Can Fundamental Baptists Find Greater Unity?

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Aaron Blumer's picture
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In September, Central Seminary (Plymouth, MN) is hosting an unusual event: a conversation among Baptist leaders with greater unity across splinter groups as a major goal. I asked pastor Greg Linscott, who has led the effort, to tell us more about this conversation.

Q. How did this event come about?

A. A few years ago I began to sense the need for First Baptist of Marshall to become connected with a network more national in scope than our longtime historic affiliation with the Minnesota Baptist Association. Our church has established a ministry with S’gaw Karen refugees from Burma/Myanmar. Because of their missionary connections dating all the way back to Adoniram Judson, the Karen tend to default to the ABC-USA when here in the US. But due to significant differences in doctrine and practice, I did not find that an acceptable option.

As we worked to disciple the believers we had influenced, we wanted to be able to familiarize them with churches whose doctrine would emphasize the authority of Scripture and who would be in general agreement with we teach at First Baptist (including specifics such as a young-earth creationist perspective, cessationist position, and pre-trib dispensationalism) but who also had a large enough network nationally that it would be practical to point Karen believers there as they eventually begin to relocate across the US. The GARBC fit those criteria.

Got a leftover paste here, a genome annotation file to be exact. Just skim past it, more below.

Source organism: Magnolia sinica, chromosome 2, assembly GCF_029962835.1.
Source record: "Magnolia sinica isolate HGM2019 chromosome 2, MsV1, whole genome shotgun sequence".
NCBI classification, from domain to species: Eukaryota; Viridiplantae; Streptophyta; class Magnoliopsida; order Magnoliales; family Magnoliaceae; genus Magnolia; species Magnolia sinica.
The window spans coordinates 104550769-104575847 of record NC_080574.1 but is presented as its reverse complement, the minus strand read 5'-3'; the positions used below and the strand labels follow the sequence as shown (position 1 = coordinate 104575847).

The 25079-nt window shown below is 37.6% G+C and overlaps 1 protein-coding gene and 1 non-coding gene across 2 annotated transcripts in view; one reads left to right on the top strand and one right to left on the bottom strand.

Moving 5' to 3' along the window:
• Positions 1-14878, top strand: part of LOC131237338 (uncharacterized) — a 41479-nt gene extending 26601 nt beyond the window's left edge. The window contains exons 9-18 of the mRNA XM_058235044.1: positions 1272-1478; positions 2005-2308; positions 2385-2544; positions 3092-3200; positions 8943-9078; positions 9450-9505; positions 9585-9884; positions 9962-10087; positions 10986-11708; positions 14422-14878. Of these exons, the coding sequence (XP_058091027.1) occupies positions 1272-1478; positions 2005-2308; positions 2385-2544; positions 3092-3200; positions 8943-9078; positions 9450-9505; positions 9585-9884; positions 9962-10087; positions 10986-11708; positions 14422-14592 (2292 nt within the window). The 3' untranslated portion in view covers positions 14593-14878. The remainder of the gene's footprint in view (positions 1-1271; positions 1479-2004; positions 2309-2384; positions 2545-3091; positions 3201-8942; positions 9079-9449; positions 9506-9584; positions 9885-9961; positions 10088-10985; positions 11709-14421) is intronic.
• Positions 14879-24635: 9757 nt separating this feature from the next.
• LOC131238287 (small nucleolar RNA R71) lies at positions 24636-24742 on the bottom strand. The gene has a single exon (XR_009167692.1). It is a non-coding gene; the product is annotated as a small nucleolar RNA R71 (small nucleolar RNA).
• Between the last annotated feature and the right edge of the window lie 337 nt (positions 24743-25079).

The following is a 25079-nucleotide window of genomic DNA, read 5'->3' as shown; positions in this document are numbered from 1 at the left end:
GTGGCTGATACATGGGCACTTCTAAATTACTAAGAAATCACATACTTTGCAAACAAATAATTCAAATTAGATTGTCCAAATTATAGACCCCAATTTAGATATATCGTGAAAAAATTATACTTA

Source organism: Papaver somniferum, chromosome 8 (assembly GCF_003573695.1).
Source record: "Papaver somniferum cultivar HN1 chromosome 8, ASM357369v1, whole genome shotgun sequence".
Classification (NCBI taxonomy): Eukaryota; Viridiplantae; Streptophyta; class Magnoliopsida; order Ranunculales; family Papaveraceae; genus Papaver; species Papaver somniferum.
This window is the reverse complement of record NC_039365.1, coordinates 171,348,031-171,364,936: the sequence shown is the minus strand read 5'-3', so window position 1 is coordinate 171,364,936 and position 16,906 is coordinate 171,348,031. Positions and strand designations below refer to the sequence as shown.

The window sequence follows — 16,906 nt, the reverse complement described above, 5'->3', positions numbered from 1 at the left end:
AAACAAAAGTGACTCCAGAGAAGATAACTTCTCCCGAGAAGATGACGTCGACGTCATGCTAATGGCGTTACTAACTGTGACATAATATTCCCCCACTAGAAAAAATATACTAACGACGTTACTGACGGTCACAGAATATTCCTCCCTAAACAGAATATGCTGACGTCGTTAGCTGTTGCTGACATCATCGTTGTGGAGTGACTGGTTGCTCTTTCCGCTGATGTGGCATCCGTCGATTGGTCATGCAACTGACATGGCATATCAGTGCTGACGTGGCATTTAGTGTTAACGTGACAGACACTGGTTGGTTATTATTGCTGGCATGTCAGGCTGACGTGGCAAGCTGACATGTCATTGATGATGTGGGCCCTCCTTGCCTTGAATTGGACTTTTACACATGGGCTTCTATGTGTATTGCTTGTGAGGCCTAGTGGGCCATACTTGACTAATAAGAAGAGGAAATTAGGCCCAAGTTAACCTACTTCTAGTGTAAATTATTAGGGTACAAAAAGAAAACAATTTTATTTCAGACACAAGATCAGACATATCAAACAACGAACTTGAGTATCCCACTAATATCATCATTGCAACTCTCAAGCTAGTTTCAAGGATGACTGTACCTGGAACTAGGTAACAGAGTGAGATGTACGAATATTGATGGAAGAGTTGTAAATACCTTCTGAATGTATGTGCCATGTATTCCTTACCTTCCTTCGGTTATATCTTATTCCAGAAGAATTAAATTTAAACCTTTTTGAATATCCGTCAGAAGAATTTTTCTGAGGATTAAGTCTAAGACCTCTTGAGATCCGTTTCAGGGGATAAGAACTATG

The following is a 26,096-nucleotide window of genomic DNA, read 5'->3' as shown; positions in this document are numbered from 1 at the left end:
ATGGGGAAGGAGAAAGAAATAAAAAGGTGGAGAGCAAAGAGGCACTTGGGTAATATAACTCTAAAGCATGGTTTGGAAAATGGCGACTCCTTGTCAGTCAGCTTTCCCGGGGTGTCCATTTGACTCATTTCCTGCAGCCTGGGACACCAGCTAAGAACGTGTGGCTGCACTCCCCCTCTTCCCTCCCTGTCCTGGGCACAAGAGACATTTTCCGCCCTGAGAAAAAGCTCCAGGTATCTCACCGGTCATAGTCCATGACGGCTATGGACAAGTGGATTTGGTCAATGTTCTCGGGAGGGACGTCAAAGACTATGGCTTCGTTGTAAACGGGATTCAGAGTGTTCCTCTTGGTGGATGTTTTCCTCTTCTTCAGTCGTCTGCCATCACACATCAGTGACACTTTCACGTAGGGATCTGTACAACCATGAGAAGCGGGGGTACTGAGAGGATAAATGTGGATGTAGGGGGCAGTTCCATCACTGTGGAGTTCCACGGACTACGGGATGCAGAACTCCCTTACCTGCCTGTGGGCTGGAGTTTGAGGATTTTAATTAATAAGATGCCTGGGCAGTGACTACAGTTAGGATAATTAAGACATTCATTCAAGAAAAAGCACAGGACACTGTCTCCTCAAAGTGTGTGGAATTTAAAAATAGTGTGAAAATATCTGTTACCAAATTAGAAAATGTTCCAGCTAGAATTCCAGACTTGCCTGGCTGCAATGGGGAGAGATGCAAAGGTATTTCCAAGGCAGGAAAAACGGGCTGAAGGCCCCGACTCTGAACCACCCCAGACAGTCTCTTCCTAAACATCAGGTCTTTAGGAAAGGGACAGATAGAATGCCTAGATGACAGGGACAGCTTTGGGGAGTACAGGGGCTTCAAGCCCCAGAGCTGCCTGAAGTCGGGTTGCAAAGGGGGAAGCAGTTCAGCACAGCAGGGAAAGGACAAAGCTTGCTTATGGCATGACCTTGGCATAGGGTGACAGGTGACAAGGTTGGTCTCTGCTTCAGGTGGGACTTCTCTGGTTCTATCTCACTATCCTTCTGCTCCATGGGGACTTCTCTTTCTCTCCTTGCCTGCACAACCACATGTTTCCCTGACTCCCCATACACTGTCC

Furthermore, in my limited encounters with Regular Baptists in Minnesota, it had seemed to me that congregations in the MBA and MARBC had much in common with one another—certainly as much as they did with churches in their own associations. The two associations had already been jointly supporting a church planter’s efforts in the Twin Cities metro, and the influence of Central Seminary graduates in both Minnesota associations had further served to draw attention to the commonality the two constituencies had with one another.